(4) If a law enforcement agency conducts a criminal investigation involving the interviewing of a hearing impaired person, whether as a victim, witness, or suspect, the appointing authority shall appoint and pay for a qualified interpreter throughout the investigation. Whenever a law enforcement agency conducts a criminal investigation involving the interviewing of a minor child whose parent, guardian, or custodian is hearing impaired, whether as a victim, witness, or suspect, the appointing authority shall appoint and pay for a qualified interpreter throughout the investigation. No employee of the law enforcement agency who has responsibilities other than interpreting may be appointed as the qualified interpreter.
(5) If a hearing impaired person is arrested for an alleged violation of a criminal law the arresting officer or the officer's supervisor shall, at the earliest possible time, procure and arrange payment for a qualified interpreter for any notification of rights, warning, interrogation, or taking of a statement. No employee of the law enforcement agency who has responsibilities other than interpreting may be appointed as the qualified interpreter.
(6) Where it is the policy and practice of a court of this state or of a political subdivision to appoint and pay counsel for persons who are indigent, the appointing authority shall appoint and pay for a qualified interpreter for hearing impaired persons to facilitate communication with counsel in all phases of the preparation and presentation of the case.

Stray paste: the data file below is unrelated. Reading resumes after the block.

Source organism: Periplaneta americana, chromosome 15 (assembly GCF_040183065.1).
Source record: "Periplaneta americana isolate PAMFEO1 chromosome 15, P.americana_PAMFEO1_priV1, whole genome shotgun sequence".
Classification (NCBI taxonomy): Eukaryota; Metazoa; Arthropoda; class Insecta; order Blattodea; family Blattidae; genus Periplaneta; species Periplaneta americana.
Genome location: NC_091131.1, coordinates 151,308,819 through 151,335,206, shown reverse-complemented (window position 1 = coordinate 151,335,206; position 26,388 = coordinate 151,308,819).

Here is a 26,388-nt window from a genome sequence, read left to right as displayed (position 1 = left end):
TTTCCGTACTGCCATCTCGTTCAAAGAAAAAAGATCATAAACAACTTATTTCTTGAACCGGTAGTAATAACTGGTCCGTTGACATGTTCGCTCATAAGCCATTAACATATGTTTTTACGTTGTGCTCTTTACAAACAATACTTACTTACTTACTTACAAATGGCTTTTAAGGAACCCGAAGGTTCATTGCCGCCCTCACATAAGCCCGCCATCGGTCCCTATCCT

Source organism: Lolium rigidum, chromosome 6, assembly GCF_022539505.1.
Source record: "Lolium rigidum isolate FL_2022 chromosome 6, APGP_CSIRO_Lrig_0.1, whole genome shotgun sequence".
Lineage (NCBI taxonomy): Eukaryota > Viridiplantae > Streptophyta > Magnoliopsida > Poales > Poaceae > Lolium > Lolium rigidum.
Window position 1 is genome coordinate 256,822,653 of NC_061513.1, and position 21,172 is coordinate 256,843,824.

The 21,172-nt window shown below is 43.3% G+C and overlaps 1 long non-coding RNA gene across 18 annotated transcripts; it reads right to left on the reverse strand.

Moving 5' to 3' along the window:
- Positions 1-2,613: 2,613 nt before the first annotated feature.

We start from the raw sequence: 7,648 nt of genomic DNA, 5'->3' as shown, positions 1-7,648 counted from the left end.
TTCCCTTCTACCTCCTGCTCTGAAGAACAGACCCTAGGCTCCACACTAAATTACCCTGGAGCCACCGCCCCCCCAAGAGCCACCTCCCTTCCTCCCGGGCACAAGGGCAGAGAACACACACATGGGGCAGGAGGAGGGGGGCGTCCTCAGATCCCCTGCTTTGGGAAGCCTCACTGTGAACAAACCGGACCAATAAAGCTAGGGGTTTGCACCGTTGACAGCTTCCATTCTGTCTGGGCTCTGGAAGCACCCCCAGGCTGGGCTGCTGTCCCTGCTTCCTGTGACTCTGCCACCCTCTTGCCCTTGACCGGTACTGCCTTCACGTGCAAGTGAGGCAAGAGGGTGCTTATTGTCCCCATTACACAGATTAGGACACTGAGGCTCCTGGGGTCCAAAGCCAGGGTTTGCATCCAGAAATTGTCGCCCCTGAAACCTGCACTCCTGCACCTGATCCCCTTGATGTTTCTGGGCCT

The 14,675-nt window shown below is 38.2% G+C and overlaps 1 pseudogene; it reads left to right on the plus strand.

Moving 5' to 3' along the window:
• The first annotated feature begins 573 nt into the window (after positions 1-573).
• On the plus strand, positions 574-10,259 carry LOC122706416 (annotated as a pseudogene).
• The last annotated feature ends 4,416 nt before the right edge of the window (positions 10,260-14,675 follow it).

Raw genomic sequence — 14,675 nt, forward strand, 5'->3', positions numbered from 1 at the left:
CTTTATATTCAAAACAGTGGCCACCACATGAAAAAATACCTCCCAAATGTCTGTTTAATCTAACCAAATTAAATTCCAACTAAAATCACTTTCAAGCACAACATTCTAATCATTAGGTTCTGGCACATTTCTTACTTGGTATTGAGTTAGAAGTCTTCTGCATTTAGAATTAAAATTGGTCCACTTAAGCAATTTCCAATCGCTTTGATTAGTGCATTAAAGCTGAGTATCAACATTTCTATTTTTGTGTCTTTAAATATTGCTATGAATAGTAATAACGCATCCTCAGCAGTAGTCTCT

[1985 c 389 § 12.]
(1) If a qualified interpreter for a hearing impaired person is required, the appointing authority shall request a qualified interpreter and/or an intermediary interpreter through the department of social and health services, office of deaf services, or through any community center for hearing impaired persons which operates an interpreter referral service. The office of deaf services and these community centers shall maintain an up–to–date list or lists of interpreters that are certified by the state and/or by the registry of interpreters for the deaf.
(2) The appointing authority shall make a preliminary determination, on the basis of testimony or stated needs of the hearing impaired person, that the interpreter is able in that particular proceeding, program, or activity to interpret accurately all communication to and from the hearing impaired person. If at any time during the proceeding, program, or activity, in the opinion of the hearing impaired person or a qualified observer, the interpreter does not provide accurate, impartial, and effective communication with the hearing impaired person the appointing authority shall appoint another qualified interpreter. No otherwise qualified interpreter who is a relative of any participant in the proceeding may be appointed.
[1991 c 171 § 2; 1985 c 389 § 13.]
If the communication mode or language of the hearing impaired person is not readily interpretable, the interpreter or hearing impaired person shall notify the appointing authority who shall appoint and pay an intermediary interpreter to assist the qualified interpreter.
[1985 c 389 § 14.]
(1) The right to a qualified interpreter may not be waived except when: (a) A hearing impaired person requests a waiver through the use of a qualified interpreter; (b) The counsel, if any, of the hearing impaired person consents; and (c) The appointing authority determines that the waiver has been made knowingly, voluntarily, and intelligently.